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Hacking Millions with Just an Image — Recipe: Pixels, Ads & Exploit Kit

stegano-exploit-kit-malware-hacking
If you have visited any popular mainstream website over the past two months, your computer may have been infected — Thanks to a new exploit kit discovered by security researchers.

Researchers from antivirus provider ESET released a report on Tuesday stating that they have discovered an exploit kit, dubbed Stegano, hiding malicious code in the pixels of banner advertisements that are currently in rotation on several high profile news websites.

Stegano originally dates back to 2014, but since early October this year, cyber crooks had managed to get the malicious ads displayed on a variety of unnamed reputable news websites, each with Millions of daily visitors.

Stegano derived from the word Steganography, which is a technique of hiding messages and content inside a digital graphic image, making the content impossible to spot with the naked eye.

In this particular malvertising campaign, operators hide malicious code inside transparent PNG image's Alpha Channel, which defines the transparency of each pixel, by altering the transparency value of several pixels.

The malvertising campaign operators then packed the altered image as an advertisement and managed to display those malicious ads on several high-profile websites.

According to the researchers, the malicious ads promote applications called "Browser Defense" and "Broxu," and the methodology makes it tough for ad networks to detect.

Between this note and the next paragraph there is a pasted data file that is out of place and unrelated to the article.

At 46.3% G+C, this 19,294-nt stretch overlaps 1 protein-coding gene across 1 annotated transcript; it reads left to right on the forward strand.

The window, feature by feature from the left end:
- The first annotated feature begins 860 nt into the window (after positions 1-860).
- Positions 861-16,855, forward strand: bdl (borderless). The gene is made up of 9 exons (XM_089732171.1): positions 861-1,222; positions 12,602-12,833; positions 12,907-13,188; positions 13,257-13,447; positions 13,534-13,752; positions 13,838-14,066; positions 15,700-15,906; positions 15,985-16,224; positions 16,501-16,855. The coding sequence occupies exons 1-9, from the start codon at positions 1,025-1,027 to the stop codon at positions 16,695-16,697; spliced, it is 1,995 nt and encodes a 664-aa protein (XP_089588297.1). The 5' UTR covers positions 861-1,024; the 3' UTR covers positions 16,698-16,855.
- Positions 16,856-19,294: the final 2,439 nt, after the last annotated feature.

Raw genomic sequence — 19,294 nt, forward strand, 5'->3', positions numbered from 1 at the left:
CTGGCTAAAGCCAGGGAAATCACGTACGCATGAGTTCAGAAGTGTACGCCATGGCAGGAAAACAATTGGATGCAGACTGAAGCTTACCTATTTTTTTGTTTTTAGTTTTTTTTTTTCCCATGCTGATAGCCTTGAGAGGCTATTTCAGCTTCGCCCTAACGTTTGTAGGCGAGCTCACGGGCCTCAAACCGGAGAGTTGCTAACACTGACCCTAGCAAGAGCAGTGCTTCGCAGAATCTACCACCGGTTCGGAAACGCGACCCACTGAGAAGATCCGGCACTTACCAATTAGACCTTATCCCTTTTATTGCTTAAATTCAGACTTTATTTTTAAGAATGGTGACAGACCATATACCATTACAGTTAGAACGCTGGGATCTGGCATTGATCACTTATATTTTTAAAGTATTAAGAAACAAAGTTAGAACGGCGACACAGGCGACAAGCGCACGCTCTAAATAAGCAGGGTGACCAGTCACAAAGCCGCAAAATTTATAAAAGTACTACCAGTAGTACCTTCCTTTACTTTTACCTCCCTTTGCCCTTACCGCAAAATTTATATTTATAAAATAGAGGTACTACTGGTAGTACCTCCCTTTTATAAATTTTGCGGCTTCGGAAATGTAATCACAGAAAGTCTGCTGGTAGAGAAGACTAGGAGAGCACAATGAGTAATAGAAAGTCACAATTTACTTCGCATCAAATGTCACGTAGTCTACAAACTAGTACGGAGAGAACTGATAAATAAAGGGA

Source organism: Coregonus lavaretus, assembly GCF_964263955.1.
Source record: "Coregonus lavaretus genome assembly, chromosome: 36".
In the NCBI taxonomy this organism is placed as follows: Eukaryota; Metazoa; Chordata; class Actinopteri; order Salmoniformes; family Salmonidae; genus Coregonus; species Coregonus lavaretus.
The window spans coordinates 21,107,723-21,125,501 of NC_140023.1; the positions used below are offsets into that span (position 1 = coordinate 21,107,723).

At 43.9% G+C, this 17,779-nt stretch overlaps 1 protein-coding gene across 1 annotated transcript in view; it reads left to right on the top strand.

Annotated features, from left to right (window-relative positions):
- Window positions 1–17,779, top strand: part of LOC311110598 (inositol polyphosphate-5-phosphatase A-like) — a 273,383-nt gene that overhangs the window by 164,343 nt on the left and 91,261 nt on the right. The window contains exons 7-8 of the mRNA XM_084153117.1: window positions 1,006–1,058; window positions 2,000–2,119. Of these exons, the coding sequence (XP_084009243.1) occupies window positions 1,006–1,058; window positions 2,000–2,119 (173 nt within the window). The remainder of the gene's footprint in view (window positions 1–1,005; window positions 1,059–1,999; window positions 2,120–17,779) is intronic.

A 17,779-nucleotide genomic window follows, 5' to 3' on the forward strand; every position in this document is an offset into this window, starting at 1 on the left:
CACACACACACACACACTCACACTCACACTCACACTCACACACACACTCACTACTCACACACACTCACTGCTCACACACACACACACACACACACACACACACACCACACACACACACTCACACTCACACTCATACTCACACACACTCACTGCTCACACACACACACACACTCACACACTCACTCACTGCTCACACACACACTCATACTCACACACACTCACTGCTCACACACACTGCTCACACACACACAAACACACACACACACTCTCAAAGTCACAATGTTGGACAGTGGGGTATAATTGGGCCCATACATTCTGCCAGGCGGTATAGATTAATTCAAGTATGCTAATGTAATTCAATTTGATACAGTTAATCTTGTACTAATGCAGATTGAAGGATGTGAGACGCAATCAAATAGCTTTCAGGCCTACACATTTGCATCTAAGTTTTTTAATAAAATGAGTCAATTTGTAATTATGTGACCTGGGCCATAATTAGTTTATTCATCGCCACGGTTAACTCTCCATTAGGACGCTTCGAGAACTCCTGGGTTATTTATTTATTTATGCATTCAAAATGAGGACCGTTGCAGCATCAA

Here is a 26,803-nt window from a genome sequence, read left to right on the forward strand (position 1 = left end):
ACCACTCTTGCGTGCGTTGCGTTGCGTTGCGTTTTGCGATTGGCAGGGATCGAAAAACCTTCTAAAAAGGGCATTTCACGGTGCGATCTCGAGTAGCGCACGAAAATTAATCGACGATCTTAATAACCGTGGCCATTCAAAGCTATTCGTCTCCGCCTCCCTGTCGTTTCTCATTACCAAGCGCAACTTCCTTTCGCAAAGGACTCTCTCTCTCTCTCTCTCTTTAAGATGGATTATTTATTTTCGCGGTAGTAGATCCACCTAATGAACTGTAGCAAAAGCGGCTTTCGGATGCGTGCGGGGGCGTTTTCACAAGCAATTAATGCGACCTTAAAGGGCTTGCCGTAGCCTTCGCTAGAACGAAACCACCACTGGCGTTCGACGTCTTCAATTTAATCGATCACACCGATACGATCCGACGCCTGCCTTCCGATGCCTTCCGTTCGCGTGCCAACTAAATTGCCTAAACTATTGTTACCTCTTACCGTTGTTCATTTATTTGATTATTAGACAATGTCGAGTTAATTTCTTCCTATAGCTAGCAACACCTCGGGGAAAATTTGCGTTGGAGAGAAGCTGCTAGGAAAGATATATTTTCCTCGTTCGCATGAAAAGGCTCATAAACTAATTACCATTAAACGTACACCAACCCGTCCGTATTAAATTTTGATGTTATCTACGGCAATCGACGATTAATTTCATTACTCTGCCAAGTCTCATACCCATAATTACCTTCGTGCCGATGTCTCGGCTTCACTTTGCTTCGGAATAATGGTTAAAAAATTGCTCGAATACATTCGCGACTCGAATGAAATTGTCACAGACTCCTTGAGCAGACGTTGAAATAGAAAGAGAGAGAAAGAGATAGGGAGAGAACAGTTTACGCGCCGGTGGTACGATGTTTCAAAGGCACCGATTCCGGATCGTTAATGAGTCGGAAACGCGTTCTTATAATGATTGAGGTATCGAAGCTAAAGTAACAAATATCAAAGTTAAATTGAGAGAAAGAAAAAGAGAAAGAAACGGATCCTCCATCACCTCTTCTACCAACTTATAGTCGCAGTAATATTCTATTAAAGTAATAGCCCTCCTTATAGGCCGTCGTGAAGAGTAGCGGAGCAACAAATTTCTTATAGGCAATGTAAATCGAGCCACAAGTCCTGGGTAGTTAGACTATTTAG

Here's How the Stegano Attack Works:


Once a user visits a site hosting malicious advertisement, the malicious script embedded in the ad reports information about the victim's computer to the attacker's remote server without any user interaction.

The malicious code then uses the CVE-2016-0162 vulnerability in Microsoft's Internet Explorer (IE) browser in order to scan the target computer to see if it is running on a malware analyst's machine.

After verifying the targeted browser, the malicious script redirects the browser to a website that hosts Flash Player exploits for three now-patched Adobe Flash vulnerabilities: CVE-2015-8651, CVE-2016-1019, and CVE-2016-4117.
"Upon successful exploitation, the executed shell code collects information on installed security products and performs – as paranoid as the cybercriminals behind this attack – yet another check to verify that it is not being monitored," ESET researchers wrote in a blog post. "If results are favorable, it will attempt to download the encrypted payload from the same server again, disguised as a gif image."
When downloaded to the victim's computer, the encrypted payload is then decrypted and launched via regsvr32.exe or rundll32.exe in Microsoft Windows.

Just Visit a Site, and You'll be Hacked in Just 2-3 Sec


Below is an ESET infographic that explains the working of Stegano's exploit attack:
Hacking Millions with Just an Image

All the above operations execute automatically without any user interactions and takes place in the span of just 2-3 seconds.

So far, the Stegano exploit kit has pushed various trojan downloaders, the Ursnif and Ramnit banking trojans, backdoors, spyware, and file stealers.

The Stegano exploit kit was initially used in 2014 to target people in the Netherlands, and then in 2015, moved on to residents in the Czech Republic. The latest attack campaign is targeting people in Canada, the UK, Australia, Spain, and Italy.

The best way to protect yourself against any malvertising campaign is always to make sure you are running updated software and apps. Also use reputed antivirus software that can detect such threats before they infect your system.

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